Carole Teator: Thank you for inviting my story. And thank you for the column on the catalpa tree. I do enjoy them, particularly when they are in bloom. This is a story of losing a tree. Carole shares that it “… helped me realize how deeply one can mourn the loss of a non-sentient being.” […]
A special section that includes profiles of interesting people and reflections from readers on a variety of topics.
A short note from Jan Watkins about her summer companion. “This lone sunflower volunteered to be in my garden. It looks in at me and makes me smile each day. It’s the little things. The special thing about this flower besides choosing my garden in which to bloom, is that it’s not even looking at the […]
Here is a story fro Gordon and Nancy Bena about their interest in Monarchs, their chrysalis find and how they began to tend their property differently to encourage insects. “We went to the presentation given at the library that told us the fate of the Monarch. With that we were very careful not to mow down any […]
Many years ago word came that a dear friend had tragically died in Utah, over a thousand miles from our Iowa home. With deep feelings of grief of the loss of a vibrant young woman I (Rich) felt the need to “do something for her.” We were in the process of restoring prairie to a […]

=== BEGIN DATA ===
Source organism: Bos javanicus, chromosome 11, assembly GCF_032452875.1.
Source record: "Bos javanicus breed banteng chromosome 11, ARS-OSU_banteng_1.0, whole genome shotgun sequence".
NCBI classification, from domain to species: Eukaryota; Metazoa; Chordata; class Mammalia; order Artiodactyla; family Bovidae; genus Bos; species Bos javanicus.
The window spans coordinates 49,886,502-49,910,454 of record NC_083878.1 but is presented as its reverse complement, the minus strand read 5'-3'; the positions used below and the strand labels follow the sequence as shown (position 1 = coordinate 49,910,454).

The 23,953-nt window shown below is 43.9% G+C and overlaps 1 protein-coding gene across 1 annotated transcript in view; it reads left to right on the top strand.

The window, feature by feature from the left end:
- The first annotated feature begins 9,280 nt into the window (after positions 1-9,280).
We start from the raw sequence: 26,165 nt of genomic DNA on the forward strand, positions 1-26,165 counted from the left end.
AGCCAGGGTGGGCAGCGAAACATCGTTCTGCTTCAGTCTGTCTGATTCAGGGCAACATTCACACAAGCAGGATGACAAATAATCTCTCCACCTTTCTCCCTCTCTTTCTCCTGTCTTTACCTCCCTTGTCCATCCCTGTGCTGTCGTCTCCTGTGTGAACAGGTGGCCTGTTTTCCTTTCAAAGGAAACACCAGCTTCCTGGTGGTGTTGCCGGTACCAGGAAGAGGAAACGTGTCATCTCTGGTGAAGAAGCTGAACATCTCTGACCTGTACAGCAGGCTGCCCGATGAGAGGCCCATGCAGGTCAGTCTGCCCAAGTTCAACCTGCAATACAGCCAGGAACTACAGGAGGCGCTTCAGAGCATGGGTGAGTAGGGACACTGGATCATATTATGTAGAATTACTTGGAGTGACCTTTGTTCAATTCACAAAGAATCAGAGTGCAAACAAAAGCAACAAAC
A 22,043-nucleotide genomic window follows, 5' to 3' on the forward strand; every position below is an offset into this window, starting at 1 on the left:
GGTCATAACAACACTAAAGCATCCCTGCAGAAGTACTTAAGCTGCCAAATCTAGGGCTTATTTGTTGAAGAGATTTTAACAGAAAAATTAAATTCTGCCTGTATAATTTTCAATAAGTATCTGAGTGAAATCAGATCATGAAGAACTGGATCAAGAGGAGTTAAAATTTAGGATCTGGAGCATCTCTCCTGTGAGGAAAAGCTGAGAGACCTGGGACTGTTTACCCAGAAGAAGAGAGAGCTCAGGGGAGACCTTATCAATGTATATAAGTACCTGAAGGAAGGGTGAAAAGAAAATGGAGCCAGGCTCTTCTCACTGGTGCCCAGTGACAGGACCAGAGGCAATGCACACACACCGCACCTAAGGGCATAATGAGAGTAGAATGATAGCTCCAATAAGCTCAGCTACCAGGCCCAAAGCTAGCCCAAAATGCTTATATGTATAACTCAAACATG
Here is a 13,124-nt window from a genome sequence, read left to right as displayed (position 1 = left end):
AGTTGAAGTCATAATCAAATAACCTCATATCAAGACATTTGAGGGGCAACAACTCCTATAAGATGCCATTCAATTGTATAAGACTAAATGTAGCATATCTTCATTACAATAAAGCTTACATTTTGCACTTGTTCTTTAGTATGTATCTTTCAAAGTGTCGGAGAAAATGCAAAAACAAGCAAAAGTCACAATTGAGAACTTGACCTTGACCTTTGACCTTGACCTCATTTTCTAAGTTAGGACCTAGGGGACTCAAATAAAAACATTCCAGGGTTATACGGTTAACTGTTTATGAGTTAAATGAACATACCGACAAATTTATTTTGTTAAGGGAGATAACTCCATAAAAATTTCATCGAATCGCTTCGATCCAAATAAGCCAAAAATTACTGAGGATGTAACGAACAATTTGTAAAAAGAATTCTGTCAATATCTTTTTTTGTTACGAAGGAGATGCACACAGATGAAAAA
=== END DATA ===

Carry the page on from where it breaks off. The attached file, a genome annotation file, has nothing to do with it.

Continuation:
Periodically readers send lovely essays and observations of their Wondrous Yards. Below is a poetic piece by Katrina Garner. “One of the benefits of creating and maintaining burn barriers around prairie areas is that the resulting “pathways” provide the perfect opportunity to observe the prairies from all sides. Every morning I head out with our […]
Take in some great summer reading! Cornelia (Connie) Mutel, Winding Pathway’s good friend, sent us her most recent book, A Sugar Creek Chronicle: Observing Climate Change from a Midwestern Woodland. Her book weaves three themes together that encourage readers to enjoy woodlands and embrace actions to lessen climate change. Connie is a gifted nature writer who […]
As kids growing up, we read books our classmates would have considered weird. They were field guides to birds, mammals, fish, wildflowers, rocks and the weather. Color plates of animals, trees and all sorts of other living things fascinated us. Range maps taught geography, and the text good writing.